One way to tell if your content works for all devices, is, of course, to look at it using a smartphone, tablet, and anything else you have available. However, devices of different sizes, screen orientations, operating systems, or configurations may display the same page quite differently.
Luckily, there are various ways to check for portability issues with your content on Fandom, without having to try it out on all kinds of different screens.
Checking for non-portable infoboxes
Since infoboxes are a great way to summarize a page's most important facts, they are very popular across article pages in the Fandom network. In fact, about 60 percent of visitors on Fandom look at a page that includes an infobox - and very many of them come from a mobile device.
There is a simple tool that shows you at a glance which infobox templates are not yet mobile-friendly on your wiki: Go to Special:Insights/nonportableinfoboxes on your community. A list of templates that need to be converted to a portable markup will appear. You will also see how many articles a template is on. Here's how to get to Special:Insights on your wiki:
You may also see a box on the right rail of template pages with the heading "Migrate this infobox", allowing you to convert that template straight from this page:
Now that you know which of your infobox templates are not yet ready for mobile, you can convert them with the Infobox Migration Tool!
Checking for main page portability
Your wiki's main page is likely the page that get the most visits and serves as a gateway to all your content. It deserves some extra attention to make sure all visitors can see read it easily and find their way to other interesting pages.
Fandom has developed a special tool that lets you pick what content mobile visitors will see on your main page. Make sure your top articles and categories are featured there, and update that selection regularly using Curated Content for main pages.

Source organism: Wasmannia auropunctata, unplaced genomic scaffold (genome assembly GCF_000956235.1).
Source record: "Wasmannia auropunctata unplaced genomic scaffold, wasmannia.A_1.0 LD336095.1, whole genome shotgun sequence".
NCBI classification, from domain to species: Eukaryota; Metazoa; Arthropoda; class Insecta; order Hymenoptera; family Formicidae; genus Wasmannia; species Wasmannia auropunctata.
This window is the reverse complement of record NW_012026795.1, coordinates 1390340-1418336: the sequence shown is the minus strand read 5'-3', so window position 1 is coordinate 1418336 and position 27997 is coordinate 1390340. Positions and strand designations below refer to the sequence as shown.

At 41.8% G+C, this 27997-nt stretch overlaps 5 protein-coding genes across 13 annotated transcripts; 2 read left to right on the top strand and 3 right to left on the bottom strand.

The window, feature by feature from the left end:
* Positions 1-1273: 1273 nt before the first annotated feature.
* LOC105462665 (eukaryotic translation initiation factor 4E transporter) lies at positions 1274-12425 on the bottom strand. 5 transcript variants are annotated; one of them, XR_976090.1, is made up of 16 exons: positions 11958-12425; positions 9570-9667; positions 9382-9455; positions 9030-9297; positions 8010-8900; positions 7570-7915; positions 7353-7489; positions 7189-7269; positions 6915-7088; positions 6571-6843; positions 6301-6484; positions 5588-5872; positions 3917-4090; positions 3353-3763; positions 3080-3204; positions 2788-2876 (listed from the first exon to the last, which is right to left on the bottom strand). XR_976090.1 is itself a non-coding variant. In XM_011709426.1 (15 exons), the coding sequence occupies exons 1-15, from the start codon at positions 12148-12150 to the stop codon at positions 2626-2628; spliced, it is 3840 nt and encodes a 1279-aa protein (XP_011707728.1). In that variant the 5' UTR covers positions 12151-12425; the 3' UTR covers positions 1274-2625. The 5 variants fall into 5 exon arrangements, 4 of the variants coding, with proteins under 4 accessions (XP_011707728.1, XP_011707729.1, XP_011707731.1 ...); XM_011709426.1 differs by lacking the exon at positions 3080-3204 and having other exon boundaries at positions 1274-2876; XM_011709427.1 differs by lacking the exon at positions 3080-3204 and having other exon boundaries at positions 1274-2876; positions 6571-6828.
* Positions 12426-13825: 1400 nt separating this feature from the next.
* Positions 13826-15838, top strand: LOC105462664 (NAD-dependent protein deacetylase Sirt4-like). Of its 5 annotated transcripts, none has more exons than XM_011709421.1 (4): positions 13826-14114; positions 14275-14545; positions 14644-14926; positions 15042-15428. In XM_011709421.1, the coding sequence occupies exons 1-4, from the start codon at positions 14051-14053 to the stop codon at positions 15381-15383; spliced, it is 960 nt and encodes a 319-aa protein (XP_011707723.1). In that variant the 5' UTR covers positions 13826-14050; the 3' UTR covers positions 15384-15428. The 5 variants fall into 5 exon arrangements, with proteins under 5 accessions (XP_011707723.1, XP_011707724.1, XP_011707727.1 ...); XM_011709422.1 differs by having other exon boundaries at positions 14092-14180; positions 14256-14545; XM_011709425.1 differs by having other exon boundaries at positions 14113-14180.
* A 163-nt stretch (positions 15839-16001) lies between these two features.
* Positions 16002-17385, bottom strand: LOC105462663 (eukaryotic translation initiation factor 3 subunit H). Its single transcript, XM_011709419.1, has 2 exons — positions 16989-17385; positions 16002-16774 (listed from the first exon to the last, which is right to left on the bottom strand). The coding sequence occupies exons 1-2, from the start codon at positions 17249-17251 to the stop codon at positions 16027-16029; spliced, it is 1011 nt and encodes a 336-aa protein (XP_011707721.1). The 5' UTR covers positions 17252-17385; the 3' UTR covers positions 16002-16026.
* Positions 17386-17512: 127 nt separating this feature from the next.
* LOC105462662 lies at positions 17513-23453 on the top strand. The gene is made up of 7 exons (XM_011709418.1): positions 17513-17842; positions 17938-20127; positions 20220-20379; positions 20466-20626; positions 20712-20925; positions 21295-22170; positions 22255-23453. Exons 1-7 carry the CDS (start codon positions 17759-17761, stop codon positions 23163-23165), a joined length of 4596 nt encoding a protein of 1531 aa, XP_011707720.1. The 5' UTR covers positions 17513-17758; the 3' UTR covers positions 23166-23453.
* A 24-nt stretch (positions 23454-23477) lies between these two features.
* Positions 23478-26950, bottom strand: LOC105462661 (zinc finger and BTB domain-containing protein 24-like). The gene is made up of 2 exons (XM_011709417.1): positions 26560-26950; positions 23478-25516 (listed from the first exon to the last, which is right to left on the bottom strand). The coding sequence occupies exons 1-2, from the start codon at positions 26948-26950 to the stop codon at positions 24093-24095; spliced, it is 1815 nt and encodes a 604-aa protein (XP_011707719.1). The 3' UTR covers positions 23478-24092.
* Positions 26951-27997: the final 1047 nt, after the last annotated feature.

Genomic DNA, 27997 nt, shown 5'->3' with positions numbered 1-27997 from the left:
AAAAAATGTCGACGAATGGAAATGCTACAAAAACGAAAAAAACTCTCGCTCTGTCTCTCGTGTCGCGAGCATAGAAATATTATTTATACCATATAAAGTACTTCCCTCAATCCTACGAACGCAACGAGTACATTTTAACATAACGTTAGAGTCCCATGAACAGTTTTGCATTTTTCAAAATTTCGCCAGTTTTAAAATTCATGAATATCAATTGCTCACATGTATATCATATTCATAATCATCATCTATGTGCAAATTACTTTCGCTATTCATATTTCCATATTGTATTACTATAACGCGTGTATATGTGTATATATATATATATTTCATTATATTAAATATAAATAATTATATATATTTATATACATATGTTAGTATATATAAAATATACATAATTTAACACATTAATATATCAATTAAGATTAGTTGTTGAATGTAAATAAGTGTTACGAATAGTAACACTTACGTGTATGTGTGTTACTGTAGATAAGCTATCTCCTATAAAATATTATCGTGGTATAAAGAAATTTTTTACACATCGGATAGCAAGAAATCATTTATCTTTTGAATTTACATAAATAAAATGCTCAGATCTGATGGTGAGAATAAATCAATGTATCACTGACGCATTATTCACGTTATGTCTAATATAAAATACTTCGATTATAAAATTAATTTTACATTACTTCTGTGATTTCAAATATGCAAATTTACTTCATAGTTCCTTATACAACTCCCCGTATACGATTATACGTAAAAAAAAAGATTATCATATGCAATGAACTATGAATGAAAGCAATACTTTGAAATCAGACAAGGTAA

If you're an admin, you can check the Curated Content for main pages tool to see if the content is filled out and timely:
Checking for portable quotes
Quotes are another wildly-popular feature on many article pages. Quotes contain a snippet of spoken or printed words, usually an excerpt from a book or new article, lyrics, or transcribed dialog between one or multiple people. For example:
Some communities use templates to make quotes look how they want them to. Either way, the way to properly identify quotes from other content is to use the blockquote HTML tag either on your article pages or template pages.
Checking for correctly organized templates
While viewing or editing template pages, you may notice a new feature that allows you to select what type of template you are editing:
By selecting the correct type for every template on your wiki, you will help the website understand how you intend the website to render on desktop. We will then have the ability to re-size or rearrange content to make it display correctly on tablets, mobile phones, and whatever comes next. (Help page coming soon!)